Working With Men

During a recent talk I gave based upon my curriculum, “Women who Dare,” I shared with the audience my own journey of assimilation to the dominant North American culture of work and subsequent journey away from acting like a model image “white guy” to a leader with my own unique (and feminine) style. The topics resonated with the women there, and one gal near the end asked, “But can you just give me the recipe for how to work with men?”

After the laughter died down, I realized the challenges inherent to the question itself. First of all, men are not all the same. They are unique and messy individuals, just like women, although the group as a whole has some common acculturated characteristics. Secondly, working with men requires knowing first and foremost how it is that I partner: as a woman, as a leader, as my unique self.

There is no recipe, but there are some things I have learned, having worked with mostly men the past 30+ years. Some of these are consistent with research done by others in the gender space,* and some are just my own radical views.

  1. Acknowledge your similarities and differences

This may be work you do in the privacy of your own mind, or it may be something you say out loud, but when working across gender differences it is dangerous to focus too much on “how we are the same—all human beings” or how we are completely different “Mars and Venus.” The fact is, men and women are both the same and different simultaneously, due to the cultural water we swim in and the lessons we learn from a young age. Staying in the ambiguity of this fact is essential to keeping frustration low and looking for connection rather than disconnection.

  1. Decide how you want to be seen/known

For many years I took on the role of the white men around me at work, trying hard to look like I thought I needed to look: assertive, strong, rational, direct, tough, independent. Slowly, over time I have come around to seeing that while these traits are part of me, I also want to be seen as compassionate, patient, collaborative, open, and brave. Marrying the aspects of myself that are masculine and feminine gives me a much higher chance of being seen in a congruent way by men I work with.

  1. Risk being vulnerable

We can’t actually connect well with men, or anyone for that matter, unless we are willing to risk getting hurt, making mistakes, and feeling a lack of belonging. Noticing our own triggers when these things loom, we can work to proceed anyway. The benefits of being vulnerable are huge, but the risks are always there. In partnership across difference, we have skin in the game, and that can hurt. So be it.

  1. Bravely speak your truth

As a teenager I used to get into debates with my father and my brother about feminism and what it meant. I always felt frustrated that if I said what I really felt, they would not understand. Over the years I have learned that my job is actually not to make themunderstand, but rather to simply speak what is true for me, in order to build trust and confidence between us.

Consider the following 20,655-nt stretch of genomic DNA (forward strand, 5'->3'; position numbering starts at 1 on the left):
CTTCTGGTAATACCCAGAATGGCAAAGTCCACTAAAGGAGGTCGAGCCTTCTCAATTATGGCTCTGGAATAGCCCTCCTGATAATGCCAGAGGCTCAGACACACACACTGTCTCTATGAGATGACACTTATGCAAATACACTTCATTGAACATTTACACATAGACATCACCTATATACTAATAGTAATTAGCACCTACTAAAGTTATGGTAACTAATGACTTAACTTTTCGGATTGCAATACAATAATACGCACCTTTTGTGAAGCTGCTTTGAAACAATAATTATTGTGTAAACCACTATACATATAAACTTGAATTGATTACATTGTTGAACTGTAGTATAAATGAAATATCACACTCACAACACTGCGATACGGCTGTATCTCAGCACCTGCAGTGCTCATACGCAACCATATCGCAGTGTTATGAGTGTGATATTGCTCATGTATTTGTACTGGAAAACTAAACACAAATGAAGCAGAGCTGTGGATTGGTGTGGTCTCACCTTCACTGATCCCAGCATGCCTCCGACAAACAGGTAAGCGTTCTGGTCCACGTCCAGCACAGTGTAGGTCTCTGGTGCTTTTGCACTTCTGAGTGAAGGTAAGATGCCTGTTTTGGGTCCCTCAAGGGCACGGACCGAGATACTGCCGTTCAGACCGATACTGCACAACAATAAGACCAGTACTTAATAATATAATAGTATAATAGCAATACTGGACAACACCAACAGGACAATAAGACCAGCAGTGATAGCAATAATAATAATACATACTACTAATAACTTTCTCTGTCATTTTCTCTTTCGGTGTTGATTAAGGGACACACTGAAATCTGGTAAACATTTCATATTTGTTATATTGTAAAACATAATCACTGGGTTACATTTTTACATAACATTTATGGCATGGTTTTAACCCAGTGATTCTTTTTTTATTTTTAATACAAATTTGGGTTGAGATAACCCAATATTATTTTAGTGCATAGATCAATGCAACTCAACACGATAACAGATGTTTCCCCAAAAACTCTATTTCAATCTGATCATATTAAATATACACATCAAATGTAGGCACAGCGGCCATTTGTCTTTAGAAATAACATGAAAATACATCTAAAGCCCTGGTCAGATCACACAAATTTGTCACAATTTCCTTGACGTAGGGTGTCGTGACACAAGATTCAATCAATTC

1. Challenge and support

Women are indoctrinated to support and to be empathetic from a young age. Much of this early learning is invaluable and helpful professionally. But women, especially white women, tend to go overboard on the support side. We take care of men well, but we fail to challenge them enough. Being in the fire with someone is the key to building trust. Women need to build their muscles of challenge (which can be done gracefully by the way), and let go of the perpetual role of helper.

  1. Use your natural gifts

The early training I received as a little girl gives me some privilege in working with men that I have often overlooked. For example, I have a natural ability to describe my feelings. Men at work often struggle with even finding the words due to their acculturation around emotion. I know intuitively how to utilize empathy, a critical skill for connection. While not all women share the same natural gifts, knowing our strengths as women and as individuals helps us model the way.

  1. Ask for what you need

The research is clear that as a group, women often don’t state clearly what we need, even to ourselves. It makes it hard to get what we need if no one knows. When we ask, we are being vulnerable, and that builds connection.

  1. Let men do their work with each other

Men can and will learn deeply from other men. Rather than being the counterpoint at work as the single woman in the room, invite the men you work with to talk with one another about what they see across gender differences. Let them support and challenge each other, and get out of their way as the translator, mediator, or truth teller. We have enough work as women to keep us occupied without owning and claiming the work that men need to do together.


*I am indebted to the groundbreaking work of colleagues at WMFDP on leading across difference, and find their Field Guides particularly helpful.

Jim Morris